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MINI Cooper: New for 2015 S Hardtop

By Frank A. Aukofer, February 7th, 2015

Influenced by similar growth by parent company BMW, Britain's MINI set out to expand its model lineup, including introducing its first modern four-door hatchback, the MINI Cooper Hardtop.

BMW has established itself as perhaps the most comprehensive niche player in the business, with an array of sedan and crossover utility vehicles across the size, power, and price lineups. It drew the same map for MINI.

In 2000 only the two-door, front-drive MINI Cooper was offered. Since then MINI has added a convertible; bigger two-door Paceman, available with all-wheel drive; the now discontinued three-door Clubman; four-door crossover Countryman; two-seat Coupe; two-seat Roadster, and today's 2015 four-door Hardtop. High-performance John Cooper Works versions are available across the lineup.

MINI miscalculated demand for so many models, so the Paceman, Roadster, and Coupe reportedly will be dropped. At the same time, MINI has said it will re-introduce the Clubman with four doors instead of three; its rear cargo doors, which open sideways, will remain.

Even with fewer models, Alec Issigonis, the designer of the original MINI in the late 1950s, likely would be amazed. His tiny original was designed as an austere and roomy economy car. With its BMW revival, it has been christened as a "premium small car."

Though it is a UK product, the MINI Cooper has been thoroughly infused with BMW personality, premium pricing, and cutting-edge technology. For example, the three- and four-cylinder engines now are all BMW designs.

Tested for this review is the S version of the 2015 MINI Cooper Hardtop, which in generic nomenclature is a four-door hatchback. It is powered by a 189-horsepower, turbocharged 2.0-liter four-cylinder engine with 207 lb.-ft. of torque, plenty given its 2,895-pound weight. MINI claims a 0-to-60-mph acceleration time of 6.6 seconds.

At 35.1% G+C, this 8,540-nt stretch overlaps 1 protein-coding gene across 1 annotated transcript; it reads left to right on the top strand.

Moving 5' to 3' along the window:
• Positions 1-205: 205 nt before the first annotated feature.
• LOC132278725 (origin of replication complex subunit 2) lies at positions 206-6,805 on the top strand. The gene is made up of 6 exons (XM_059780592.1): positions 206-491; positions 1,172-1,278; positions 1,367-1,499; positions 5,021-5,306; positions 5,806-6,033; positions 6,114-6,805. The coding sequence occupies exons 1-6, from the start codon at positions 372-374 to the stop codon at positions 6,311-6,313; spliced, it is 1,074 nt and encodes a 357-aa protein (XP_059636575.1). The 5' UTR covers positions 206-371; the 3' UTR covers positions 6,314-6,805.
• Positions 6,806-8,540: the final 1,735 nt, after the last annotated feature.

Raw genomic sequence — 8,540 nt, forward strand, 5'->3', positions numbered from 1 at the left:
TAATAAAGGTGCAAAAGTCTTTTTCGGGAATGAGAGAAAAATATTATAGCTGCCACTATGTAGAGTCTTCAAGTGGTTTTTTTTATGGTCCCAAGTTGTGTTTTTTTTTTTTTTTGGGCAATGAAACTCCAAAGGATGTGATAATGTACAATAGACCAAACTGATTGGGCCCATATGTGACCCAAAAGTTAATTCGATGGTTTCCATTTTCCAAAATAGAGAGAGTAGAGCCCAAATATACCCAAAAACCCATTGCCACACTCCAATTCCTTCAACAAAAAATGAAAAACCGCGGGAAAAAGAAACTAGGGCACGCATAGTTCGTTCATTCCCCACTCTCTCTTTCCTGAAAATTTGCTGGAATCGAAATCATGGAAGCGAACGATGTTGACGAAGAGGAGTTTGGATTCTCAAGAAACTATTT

The entry-level base car delivers 134 hp and 162 lb.-ft. of torque from its 1.5-liter, three-cylinder engine, which claims to reach 60 mph in 7.6 seconds and has a starting price of about $20,000. Buyers can choose a six-speed automatic transmission or, as on the test car, the more entertaining six-speed manual gearbox.

The test car came with a city/highway/combined rating of 24/34/27 mpg and a $34,350 as-tested price tag. Even though they are tiny and functional, MINI Coopers should be viewed more as sports cars. With their small size, tight steering, and stiff suspension systems, they deliver dart-like handling.

Ride and handling were standout impressions of the four-door Cooper Hardtop. The tradeoff, as with the two-door, is a stiff ride that punishes the bum and hips.

From a size standpoint, there's not a huge difference between the new four-door and its two-door counterpart. At 13 feet 2 inches long, it is just 4 inches longer, weighs 110 pounds more, and has 12 cubic-feet of cargo space behind the rear seat compared to less than 9 cu.-ft. in the two-door.

More important, the four-door has 96 cu.-ft. of interior volume, 6 more than the two-door. The extra space is divided between 84 cu.-ft. for passengers and the 12 cu.-ft. for cargo, but it delivers usable room in both areas.

Though the back seat is almost useless in the two-door, the four-door actually can accommodate two modest-sized adults in back. Entry and exit are tight. Forget the impossible center rear seat.

Like other recent MINI Cooper models, the new Hardtop delivers a quality, busy interior that does away with the old-fashioned giant speedometer in the center of the dash. The circle now hosts other functions like the backup camera and navigation system, with the speedometer moved to its proper place on the steering column.

A bunch of traditional English toggle switches still reside on the dash, but the power window controls have been thankfully moved to the armrests. Seat adjustments are manual.

Assessing overall performance, the four-door MINI Cooper Hardtop gives up nothing to its two-door sibling. It changes directions with a flick of the steering wheel, stops authoritatively, and the linkage of the six-speed manual gearbox is only slightly balky.

If you're willing to spend the extra bucks to get sports car performance in your economy car, then this is a fine choice. Given its accommodations, it's likely to be MINI's best-seller.

Specifications

Base price $25,950 (as tested: $34,350)
Curb weight 2,895 lbs.
Displacement 2.0-liter
Engine type 16-valve turbo 4-cylinder w/DI
Epa mileage rating 24 mpg city, 34 mpg highway
Fuel capacity 11.6 gal.
Horsepower (net) 189 at 6000 rpm
Overall length 158.0 in.
Torque (lb.-ft.) 207 at 1250 rpm
Transmission 6-speed manual
Vehicle type 5-passenger compact FWD hatch
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